As a museum of the applied arts; the MKG boasts a great number of complete period rooms. They range from a Renaissance-guildhall parlour to a Rococo salon and music room to a contemporary model kitchen and the legendary Spiegel canteen. These “walk-in monuments” to cultural history offer insight into a fascinating variety of historic interior design and different modes of living during the past five centuries.
These period rooms enable the MKG to pursue one of its chief ambitions: making the European culture of living tangible rather than simply displaying a single object. This idea came to be realized around 1900, when at the Parisian World Exhibition several furniture ensembles, among them a glazed bay window, a wall fountain, sculptures, textiles and articles of daily use, first were acquired for the museum. These acquisitions were then arranged in an exhibition gallery to give the impression of a room furnished in the taste of the time. This so-called “Parisian Room” is the centrepiece of the famous Art Nouveau display on the first floor of the museum today. After World War II, the museum was able to integrate the Milde-Speckter-rooms, which include the Milde-room, Abendroth´s room and ship´s cabin, into its collection.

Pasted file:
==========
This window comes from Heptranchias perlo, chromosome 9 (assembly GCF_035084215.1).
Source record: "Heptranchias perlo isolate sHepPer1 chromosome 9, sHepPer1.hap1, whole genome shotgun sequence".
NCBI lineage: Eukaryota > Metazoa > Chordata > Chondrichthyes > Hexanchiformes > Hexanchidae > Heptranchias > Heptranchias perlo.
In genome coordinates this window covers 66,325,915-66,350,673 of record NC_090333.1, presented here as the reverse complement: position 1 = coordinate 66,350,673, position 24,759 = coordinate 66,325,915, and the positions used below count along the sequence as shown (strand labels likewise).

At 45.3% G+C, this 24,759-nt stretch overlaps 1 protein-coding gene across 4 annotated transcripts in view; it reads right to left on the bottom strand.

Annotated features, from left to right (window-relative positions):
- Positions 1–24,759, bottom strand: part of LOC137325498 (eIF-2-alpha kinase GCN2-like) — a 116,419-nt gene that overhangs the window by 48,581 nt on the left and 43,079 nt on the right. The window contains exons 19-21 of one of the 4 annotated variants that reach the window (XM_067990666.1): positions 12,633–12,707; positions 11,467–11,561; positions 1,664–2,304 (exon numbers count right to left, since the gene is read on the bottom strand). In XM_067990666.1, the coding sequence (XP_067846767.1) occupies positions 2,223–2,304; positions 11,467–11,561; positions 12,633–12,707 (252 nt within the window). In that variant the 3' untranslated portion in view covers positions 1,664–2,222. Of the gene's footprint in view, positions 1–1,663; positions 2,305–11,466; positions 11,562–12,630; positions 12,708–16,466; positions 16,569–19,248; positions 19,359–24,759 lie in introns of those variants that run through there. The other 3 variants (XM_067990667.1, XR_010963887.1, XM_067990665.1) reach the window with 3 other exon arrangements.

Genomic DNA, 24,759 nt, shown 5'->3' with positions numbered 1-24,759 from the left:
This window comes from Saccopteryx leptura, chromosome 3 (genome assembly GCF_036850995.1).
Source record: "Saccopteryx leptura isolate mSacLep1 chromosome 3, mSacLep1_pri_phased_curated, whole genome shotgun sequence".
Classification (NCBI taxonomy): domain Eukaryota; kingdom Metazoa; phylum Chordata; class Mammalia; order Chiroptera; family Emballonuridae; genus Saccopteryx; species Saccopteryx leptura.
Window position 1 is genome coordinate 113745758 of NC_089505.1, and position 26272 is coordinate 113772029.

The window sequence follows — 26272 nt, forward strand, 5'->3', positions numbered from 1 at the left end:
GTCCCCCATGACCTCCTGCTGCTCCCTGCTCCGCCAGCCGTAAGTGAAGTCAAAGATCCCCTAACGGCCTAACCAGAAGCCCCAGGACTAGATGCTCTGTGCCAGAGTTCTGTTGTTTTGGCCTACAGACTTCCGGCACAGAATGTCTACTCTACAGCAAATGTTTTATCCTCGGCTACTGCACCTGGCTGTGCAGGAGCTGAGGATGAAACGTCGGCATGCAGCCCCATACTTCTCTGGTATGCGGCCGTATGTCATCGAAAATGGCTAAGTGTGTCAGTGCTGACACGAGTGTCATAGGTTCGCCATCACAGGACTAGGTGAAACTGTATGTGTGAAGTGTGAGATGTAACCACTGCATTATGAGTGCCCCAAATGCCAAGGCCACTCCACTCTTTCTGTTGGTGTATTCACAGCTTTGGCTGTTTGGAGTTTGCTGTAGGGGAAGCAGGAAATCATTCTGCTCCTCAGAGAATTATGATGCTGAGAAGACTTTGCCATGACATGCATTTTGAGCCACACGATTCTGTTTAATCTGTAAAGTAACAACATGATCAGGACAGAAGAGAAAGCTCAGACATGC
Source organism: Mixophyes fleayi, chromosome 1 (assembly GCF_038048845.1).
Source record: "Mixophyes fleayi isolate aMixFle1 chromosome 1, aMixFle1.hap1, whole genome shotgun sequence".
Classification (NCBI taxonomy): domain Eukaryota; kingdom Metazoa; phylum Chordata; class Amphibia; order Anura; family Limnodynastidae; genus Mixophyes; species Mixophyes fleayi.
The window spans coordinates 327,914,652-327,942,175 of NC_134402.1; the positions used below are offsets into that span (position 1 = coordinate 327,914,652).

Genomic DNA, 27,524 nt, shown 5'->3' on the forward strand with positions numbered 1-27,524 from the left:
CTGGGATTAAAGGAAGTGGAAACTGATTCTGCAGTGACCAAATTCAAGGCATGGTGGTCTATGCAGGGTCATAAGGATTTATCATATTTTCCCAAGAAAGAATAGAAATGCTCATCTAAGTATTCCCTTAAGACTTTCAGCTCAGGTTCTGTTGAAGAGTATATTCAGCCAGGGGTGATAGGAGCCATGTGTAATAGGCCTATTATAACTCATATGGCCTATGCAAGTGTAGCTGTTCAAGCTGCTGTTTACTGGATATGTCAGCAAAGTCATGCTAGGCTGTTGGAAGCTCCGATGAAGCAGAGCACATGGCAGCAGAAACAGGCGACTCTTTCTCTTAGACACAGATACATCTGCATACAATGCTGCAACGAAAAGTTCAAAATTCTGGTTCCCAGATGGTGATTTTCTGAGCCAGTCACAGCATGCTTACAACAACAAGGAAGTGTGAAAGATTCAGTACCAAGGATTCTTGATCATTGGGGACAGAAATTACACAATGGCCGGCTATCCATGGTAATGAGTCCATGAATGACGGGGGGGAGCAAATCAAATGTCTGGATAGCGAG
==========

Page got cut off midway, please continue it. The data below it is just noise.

These rooms offer a preeminent example of the Northern German culture in regard to interior design and furnishings with exquisite boiserie and wall decorations. In 2011, these rooms were carefully restored and made accessible to the public. The latest addition to the Period Room Collection is that of the famous canteen from the former headquarters of the publishing house "Spiegel", which was installed in October 2012. The Pop Art cafeteria, designed by Verner Panton in 1969, is on display in the vicinity of the Design Collection. This gives the museum the ability to display and link particular objects with the colourful ensemble.